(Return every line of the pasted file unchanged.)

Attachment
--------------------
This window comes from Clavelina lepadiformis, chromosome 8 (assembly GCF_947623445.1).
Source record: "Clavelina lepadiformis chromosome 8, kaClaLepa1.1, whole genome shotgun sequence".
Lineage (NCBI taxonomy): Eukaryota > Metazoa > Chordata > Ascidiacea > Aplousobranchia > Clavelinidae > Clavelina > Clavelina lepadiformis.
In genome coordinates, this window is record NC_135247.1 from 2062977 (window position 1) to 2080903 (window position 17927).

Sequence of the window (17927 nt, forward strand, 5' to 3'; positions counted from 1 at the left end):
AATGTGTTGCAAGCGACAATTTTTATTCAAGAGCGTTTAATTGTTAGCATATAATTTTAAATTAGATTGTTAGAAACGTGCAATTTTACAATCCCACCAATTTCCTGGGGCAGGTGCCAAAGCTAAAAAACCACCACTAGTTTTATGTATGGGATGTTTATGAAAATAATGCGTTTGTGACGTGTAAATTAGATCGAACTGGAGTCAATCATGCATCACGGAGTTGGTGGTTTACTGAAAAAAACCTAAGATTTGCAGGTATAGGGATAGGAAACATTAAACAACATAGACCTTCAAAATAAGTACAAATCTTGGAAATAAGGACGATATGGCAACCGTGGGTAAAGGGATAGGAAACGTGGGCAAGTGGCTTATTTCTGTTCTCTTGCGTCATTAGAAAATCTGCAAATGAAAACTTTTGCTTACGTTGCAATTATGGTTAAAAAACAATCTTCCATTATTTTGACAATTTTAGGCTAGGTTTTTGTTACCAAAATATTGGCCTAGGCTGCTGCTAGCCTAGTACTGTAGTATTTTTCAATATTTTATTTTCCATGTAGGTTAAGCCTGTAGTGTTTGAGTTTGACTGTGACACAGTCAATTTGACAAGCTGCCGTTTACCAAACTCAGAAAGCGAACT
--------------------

This window comes from Clavelina lepadiformis, chromosome 8 (assembly GCF_947623445.1).
Source record: "Clavelina lepadiformis chromosome 8, kaClaLepa1.1, whole genome shotgun sequence".
Lineage (NCBI taxonomy): Eukaryota > Metazoa > Chordata > Ascidiacea > Aplousobranchia > Clavelinidae > Clavelina > Clavelina lepadiformis.
In genome coordinates, this window is record NC_135247.1 from 2062977 (window position 1) to 2080903 (window position 17927).

Sequence of the window (17927 nt, forward strand, 5' to 3'; positions counted from 1 at the left end):
AATGTGTTGCAAGCGACAATTTTTATTCAAGAGCGTTTAATTGTTAGCATATAATTTTAAATTAGATTGTTAGAAACGTGCAATTTTACAATCCCACCAATTTCCTGGGGCAGGTGCCAAAGCTAAAAAACCACCACTAGTTTTATGTATGGGATGTTTATGAAAATAATGCGTTTGTGACGTGTAAATTAGATCGAACTGGAGTCAATCATGCATCACGGAGTTGGTGGTTTACTGAAAAAAACCTAAGATTTGCAGGTATAGGGATAGGAAACATTAAACAACATAGACCTTCAAAATAAGTACAAATCTTGGAAATAAGGACGATATGGCAACCGTGGGTAAAGGGATAGGAAACGTGGGCAAGTGGCTTATTTCTGTTCTCTTGCGTCATTAGAAAATCTGCAAATGAAAACTTTTGCTTACGTTGCAATTATGGTTAAAAAACAATCTTCCATTATTTTGACAATTTTAGGCTAGGTTTTTGTTACCAAAATATTGGCCTAGGCTGCTGCTAGCCTAGTACTGTAGTATTTTTCAATATTTTATTTTCCATGTAGGTTAAGCCTGTAGTGTTTGAGTTTGACTGTGACACAGTCAATTTGACAAGCTGCCGTTTACCAAACTCAGAAAGCGAACT